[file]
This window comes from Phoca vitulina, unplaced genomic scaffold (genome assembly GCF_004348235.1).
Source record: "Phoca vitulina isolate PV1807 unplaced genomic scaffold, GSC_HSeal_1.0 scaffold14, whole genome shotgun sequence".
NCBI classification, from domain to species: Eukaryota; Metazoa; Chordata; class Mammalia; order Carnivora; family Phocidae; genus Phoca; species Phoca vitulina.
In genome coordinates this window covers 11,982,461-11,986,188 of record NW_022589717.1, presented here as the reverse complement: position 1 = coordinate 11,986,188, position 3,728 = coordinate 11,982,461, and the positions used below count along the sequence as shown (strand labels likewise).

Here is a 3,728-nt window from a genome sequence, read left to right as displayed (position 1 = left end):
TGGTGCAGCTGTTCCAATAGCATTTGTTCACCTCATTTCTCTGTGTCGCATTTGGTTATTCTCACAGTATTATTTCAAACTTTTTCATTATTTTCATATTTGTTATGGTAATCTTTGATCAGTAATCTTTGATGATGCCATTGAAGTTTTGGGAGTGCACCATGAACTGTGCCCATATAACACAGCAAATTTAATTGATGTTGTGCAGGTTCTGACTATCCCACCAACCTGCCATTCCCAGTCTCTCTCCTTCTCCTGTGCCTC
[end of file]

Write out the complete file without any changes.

This window comes from Phoca vitulina, unplaced genomic scaffold (genome assembly GCF_004348235.1).
Source record: "Phoca vitulina isolate PV1807 unplaced genomic scaffold, GSC_HSeal_1.0 scaffold14, whole genome shotgun sequence".
NCBI classification, from domain to species: Eukaryota; Metazoa; Chordata; class Mammalia; order Carnivora; family Phocidae; genus Phoca; species Phoca vitulina.
In genome coordinates this window covers 11,982,461-11,986,188 of record NW_022589717.1, presented here as the reverse complement: position 1 = coordinate 11,986,188, position 3,728 = coordinate 11,982,461, and the positions used below count along the sequence as shown (strand labels likewise).

Here is a 3,728-nt window from a genome sequence, read left to right as displayed (position 1 = left end):
TGGTGCAGCTGTTCCAATAGCATTTGTTCACCTCATTTCTCTGTGTCGCATTTGGTTATTCTCACAGTATTATTTCAAACTTTTTCATTATTTTCATATTTGTTATGGTAATCTTTGATCAGTAATCTTTGATGATGCCATTGAAGTTTTGGGAGTGCACCATGAACTGTGCCCATATAACACAGCAAATTTAATTGATGTTGTGCAGGTTCTGACTATCCCACCAACCTGCCATTCCCAGTCTCTCTCCTTCTCCTGTGCCTC